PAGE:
Live Well Alabama: FOOD TO GIVE YOU ENERGY THROUGHOUT YOUR DAY By DUSTIN DUNCAN Alabama Extension Service

“Y

ou are what you eat,” or so the saying goes. The food used to fuel the body has a significant impact on the amount of energy a person has throughout the day. While it’s true that people need food to convert to energy to complete day-to-day tasks, the amount of energy can vary depending on an individual’s eating and drinking decisions. From the start of the day, it’s vital to make food choices that don’t bring about a sluggish feeling. Katie Funderburk, an Alabama Extension specialist and registered dietician, looks at a few food and drink options that help give individuals the necessary energy throughout the day. “Smart food choices can make a big difference in

14 Decatur Living 50 Plus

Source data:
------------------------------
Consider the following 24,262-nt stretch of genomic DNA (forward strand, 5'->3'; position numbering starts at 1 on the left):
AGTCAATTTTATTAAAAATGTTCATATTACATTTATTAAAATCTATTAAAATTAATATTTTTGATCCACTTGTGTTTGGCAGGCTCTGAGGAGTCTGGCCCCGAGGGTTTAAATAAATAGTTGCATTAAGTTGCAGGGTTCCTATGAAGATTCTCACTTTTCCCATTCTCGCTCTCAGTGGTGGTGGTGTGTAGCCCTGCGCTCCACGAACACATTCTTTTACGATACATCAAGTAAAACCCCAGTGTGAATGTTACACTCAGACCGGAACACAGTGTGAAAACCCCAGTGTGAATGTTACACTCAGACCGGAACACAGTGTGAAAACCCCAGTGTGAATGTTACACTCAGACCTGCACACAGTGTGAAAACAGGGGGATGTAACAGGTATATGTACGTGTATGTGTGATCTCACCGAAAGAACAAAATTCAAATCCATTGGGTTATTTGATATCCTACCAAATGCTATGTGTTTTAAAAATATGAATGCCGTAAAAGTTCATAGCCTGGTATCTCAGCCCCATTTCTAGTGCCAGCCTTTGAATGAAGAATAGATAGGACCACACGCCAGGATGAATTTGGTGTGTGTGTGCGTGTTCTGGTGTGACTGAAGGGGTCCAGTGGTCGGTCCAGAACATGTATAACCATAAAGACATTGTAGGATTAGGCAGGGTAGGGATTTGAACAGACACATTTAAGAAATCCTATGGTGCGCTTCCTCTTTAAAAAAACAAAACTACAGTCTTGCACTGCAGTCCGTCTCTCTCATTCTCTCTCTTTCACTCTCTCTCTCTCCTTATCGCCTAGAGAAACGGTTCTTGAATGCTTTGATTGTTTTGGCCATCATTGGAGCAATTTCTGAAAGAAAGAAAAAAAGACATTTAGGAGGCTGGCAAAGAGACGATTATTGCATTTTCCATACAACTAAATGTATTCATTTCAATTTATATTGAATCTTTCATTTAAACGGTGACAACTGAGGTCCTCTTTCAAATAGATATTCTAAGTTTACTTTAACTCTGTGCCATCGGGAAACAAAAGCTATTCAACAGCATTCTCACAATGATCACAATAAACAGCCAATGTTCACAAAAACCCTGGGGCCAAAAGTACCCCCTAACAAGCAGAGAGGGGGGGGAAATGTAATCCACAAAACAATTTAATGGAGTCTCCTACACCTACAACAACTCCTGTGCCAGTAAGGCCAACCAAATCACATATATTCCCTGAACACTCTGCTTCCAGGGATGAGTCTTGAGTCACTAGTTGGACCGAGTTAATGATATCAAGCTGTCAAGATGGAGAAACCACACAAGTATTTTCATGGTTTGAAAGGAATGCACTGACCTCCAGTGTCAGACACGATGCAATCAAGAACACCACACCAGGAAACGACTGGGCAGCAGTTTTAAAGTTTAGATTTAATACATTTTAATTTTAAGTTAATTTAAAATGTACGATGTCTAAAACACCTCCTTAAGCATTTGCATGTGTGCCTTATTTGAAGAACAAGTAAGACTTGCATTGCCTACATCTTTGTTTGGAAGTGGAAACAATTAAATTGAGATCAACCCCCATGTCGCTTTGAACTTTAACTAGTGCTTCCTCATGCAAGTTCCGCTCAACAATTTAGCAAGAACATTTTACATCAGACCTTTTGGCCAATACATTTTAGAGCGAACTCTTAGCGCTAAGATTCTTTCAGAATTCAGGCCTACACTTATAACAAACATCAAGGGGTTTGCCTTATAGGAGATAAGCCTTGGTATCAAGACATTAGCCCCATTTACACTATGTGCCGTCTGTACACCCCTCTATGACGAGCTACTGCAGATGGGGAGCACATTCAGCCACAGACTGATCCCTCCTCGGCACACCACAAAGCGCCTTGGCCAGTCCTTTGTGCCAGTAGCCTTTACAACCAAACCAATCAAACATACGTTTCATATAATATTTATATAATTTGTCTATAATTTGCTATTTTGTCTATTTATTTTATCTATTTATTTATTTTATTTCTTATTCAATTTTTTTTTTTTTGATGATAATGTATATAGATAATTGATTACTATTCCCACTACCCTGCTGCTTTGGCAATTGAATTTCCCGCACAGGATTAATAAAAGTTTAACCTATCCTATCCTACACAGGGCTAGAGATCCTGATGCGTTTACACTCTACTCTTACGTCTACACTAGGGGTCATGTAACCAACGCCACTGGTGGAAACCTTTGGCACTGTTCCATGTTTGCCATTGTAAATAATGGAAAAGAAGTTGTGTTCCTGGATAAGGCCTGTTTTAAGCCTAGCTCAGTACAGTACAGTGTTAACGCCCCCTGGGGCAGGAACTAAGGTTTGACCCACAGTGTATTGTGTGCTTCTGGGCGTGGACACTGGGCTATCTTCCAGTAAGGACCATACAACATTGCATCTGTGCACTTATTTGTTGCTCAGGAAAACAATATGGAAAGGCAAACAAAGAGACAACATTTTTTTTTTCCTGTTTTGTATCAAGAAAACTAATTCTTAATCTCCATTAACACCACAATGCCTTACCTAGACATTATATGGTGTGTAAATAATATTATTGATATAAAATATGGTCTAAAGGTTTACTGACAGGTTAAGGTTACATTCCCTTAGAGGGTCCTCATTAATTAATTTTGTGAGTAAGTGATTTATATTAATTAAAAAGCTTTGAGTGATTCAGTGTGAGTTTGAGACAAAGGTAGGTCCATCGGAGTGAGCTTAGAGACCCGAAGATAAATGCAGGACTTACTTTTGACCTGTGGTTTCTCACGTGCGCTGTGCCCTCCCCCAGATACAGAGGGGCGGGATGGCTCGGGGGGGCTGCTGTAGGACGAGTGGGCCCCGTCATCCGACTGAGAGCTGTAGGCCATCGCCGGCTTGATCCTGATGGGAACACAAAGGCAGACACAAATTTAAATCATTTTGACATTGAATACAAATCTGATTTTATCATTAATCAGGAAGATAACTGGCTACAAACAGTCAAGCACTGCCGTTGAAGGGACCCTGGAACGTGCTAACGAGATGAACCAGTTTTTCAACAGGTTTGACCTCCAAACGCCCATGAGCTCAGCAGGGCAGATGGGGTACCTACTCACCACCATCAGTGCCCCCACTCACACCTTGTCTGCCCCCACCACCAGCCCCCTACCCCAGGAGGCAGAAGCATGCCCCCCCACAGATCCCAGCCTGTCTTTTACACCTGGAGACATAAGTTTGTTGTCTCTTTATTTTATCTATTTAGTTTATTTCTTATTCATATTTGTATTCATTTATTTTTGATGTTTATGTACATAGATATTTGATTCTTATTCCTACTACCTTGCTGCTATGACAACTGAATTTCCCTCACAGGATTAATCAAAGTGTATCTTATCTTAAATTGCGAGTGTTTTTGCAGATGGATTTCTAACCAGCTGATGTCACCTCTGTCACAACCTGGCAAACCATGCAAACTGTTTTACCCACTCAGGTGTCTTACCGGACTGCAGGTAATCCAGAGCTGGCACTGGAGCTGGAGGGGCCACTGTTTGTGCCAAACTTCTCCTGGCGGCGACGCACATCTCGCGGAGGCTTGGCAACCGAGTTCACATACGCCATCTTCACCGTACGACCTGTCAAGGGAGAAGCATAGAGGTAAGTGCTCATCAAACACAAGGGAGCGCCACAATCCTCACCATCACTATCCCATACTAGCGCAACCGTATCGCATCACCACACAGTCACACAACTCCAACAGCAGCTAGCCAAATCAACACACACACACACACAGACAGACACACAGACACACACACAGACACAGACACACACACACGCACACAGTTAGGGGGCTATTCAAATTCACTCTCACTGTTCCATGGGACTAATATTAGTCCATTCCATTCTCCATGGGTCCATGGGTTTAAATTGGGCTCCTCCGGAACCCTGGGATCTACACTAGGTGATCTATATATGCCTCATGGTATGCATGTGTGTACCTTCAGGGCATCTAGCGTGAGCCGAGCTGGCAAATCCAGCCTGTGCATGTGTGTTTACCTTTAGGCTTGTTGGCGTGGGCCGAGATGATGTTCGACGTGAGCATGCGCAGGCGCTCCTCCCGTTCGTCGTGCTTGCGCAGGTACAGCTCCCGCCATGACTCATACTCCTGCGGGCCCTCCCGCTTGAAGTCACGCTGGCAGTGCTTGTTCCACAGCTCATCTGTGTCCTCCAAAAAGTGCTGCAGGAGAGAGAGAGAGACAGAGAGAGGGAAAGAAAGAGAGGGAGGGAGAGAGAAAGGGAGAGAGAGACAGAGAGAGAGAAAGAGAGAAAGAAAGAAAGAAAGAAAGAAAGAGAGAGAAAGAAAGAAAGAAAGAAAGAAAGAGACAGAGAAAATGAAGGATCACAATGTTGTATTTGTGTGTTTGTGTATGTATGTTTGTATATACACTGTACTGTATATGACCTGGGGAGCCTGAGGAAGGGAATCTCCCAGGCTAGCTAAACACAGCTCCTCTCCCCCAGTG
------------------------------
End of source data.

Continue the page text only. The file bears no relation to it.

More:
your energy levels, ability to focus, and overall mood,” Funderburk said. “Plan ahead to make sure you’re eating plenty of energy-boosting whole foods rather than relying on the quickest grab-and-go options like fast food or vending machine snacks. Those can often be high in added sugars and cause an energy slump after eating.” BREAKFAST Breakfast is an essential part of any day, whether at 6 a.m. or 3 p.m., depending on life and work schedules. It’s understandable that some mornings are actionpacked and can feel like a whirlwind as parents get ready for work and get the kids to school. However, to power through the morning hours without feeling sleepy, a few scrambled eggs and some fruit will help jumpstart the day. That morning cup of coffee isn’t necessarily bad but remember that many store-bought or specialty coffee drinks are high in calories and added sugars. It’s best to